Archive for March, 2020

Co-Chairing the Transportation Working Group of the Maine Climate Council

Last September I was asked by Joyce Taylor, Chief Engineer at the Maine Department of Transportation, to join her as Co-Chair of the Transportation Working Group of the Maine Climate Council. A tremendous honor, even understanding from the beginning that we had our work cut out for us. (And while climate work is critical, I always say – only half joking – that 95% of the reason I said yes to co-chairing was to have the opportunity to work with Joyce, who’s skills and integrity I greatly admire.)

The Maine Climate Council is the state’s newly legislated and ambitious process — thanks to Gov. Janet Mills’ leadership — to reduce greenhouse gas emissions (GHGs) by 45% by 2030 and 80% by 2050. The initiative intends to do this while at the same time working to address mobility and equity issues in a primarily rural region.

The broader Climate Council is a diverse group consisting of 39 members drawn from a cross-section of Maine government, business, and other stakeholder groups. The Council’s work is supported by the Governor’s Office of Policy Innovation and the Future and seven subcommittees, also known as working groups. In addition to transportation, these groups are looking at everything from science and technical needs, energy production and distribution, buildings and housing, natural and working lands, coastal and marine issues, and public health and emergency management. We all have been meeting regularly since October 2019 to come up with a series of recommendations to present to the larger Climate Council membership in June of this year.

In Maine, the transportation sector contributes the greatest amount of emissions by far, at 54% of our total GHG pie. Also of significance: of these transportation-related emissions, light-duty passenger cars and trucks produce 59% — well over the majority.

We’ve known for years that transportation is perhaps the hardest nut to crack in terms of climate efforts and culture change—and in some ways, this has led decision-makers to avoid dealing with it altogether. It’s the one sector where emissions have actually increased over time, versus the significant reductions that have been made in the energy sector, for example.

I have to admit I’ve been intimidated by this monster of a process at different points, especially putting it together as we go and on such a tight timeline. Kind of like dealing with climate change itself.

Our group also presents all the challenges of moving together and wrestling with things as a whole; altogether the group includes 30 members, another 30 support staff from the Maine Department of Transportation, Maine Department of Environmental Protection, and the Governor’s Office, plus diverse and interested members of the public.

As Joyce often points out, many of us haven’t worked together before now. And while a few members have worked specifically on climate initiatives, many of us have had to get more fully up to speed on the issues.

Each working group is made up of Climate Council members and additional stakeholder representatives. For example, our Transportation Working Group has four members who are also Climate Council members: Benedict Cracolici from Sappi North America, Matt Marks from the Association of General Contractors, Lori Parham from AARP Maine, Senator Brownie Carson, and Jonathan Rubin of the University of Maine’s Margaret Chase Smith Policy Center. Additional working group members include representatives from the worlds of public transportation, business and freight, municipal and regional planning, engineering and infrastructure, the Maine legislature, and the non-profit sector.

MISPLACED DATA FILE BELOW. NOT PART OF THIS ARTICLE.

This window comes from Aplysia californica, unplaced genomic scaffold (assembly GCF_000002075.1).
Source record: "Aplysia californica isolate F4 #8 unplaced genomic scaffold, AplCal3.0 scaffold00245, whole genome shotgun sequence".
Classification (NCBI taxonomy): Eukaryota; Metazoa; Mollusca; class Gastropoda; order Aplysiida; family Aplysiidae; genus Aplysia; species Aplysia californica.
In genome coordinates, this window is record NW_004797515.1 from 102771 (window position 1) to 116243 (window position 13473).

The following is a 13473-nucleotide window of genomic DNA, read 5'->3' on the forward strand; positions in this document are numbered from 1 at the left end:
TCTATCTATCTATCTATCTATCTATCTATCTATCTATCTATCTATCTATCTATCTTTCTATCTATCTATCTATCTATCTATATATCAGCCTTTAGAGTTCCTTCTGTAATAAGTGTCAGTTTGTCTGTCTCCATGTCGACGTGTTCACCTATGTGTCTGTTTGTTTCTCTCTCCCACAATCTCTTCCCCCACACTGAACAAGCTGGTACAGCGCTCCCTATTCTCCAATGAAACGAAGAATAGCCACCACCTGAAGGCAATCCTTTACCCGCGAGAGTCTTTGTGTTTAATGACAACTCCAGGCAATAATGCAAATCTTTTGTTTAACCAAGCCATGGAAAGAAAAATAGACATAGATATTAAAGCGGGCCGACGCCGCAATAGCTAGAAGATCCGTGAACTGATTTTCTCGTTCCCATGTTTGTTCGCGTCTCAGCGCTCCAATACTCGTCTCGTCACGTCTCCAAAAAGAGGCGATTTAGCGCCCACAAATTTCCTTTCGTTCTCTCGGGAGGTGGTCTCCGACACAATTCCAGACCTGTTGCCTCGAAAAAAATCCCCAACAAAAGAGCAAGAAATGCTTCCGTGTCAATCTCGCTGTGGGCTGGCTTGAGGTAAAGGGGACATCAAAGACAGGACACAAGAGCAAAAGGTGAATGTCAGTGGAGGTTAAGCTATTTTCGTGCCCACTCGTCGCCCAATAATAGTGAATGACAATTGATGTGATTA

Given our diversity, I’ve been amazed and impressed with how well folks have been willing to listen to new information and to one another during discussions. And how much work and connection has continued between meetings. Even folks with climate expertise have said how much they’ve learned during the process.

As our work has progressed, we have reviewed science and technical information and split into several sub-groups to develop specific strategies. Three of the subgroups touch on the primary users and contributors to the bulk of Maine’s transportation emissions (86% altogether): rural light duty vehicle use, urban/suburban light duty vehicles, and medium & heavy duty trucking. All of these fall under the area of mitigation in the Climate Council’s work. The fourth subgroup has been working on adaptation strategies, aiming to build community resiliency for the climate change that will occur. Additional strategies for other much smaller emissions sources—for example, from the marine sector—have been considered as well. All recommendations are shared with the entire Transportation Working Group, get vetted further, and then are passed on to the whole Council.

Now just to get it all put together as a clear set of recommendations for the Council in June! With the on-set of COVID-19 restrictions, we’ve rapidly moved all our work online and will be continuing our work together in this new format.

Note: most of this content is from contributions I made to a larger Maine Cyclist article by the Bicycle Coalition of Maine’s Assistant Director, Jim Tasse, to be put out later this spring/early summer. You should check that out for more bicycle and pedestrian perspectives!

March 30, 2020 at 6:27 pm Leave a comment


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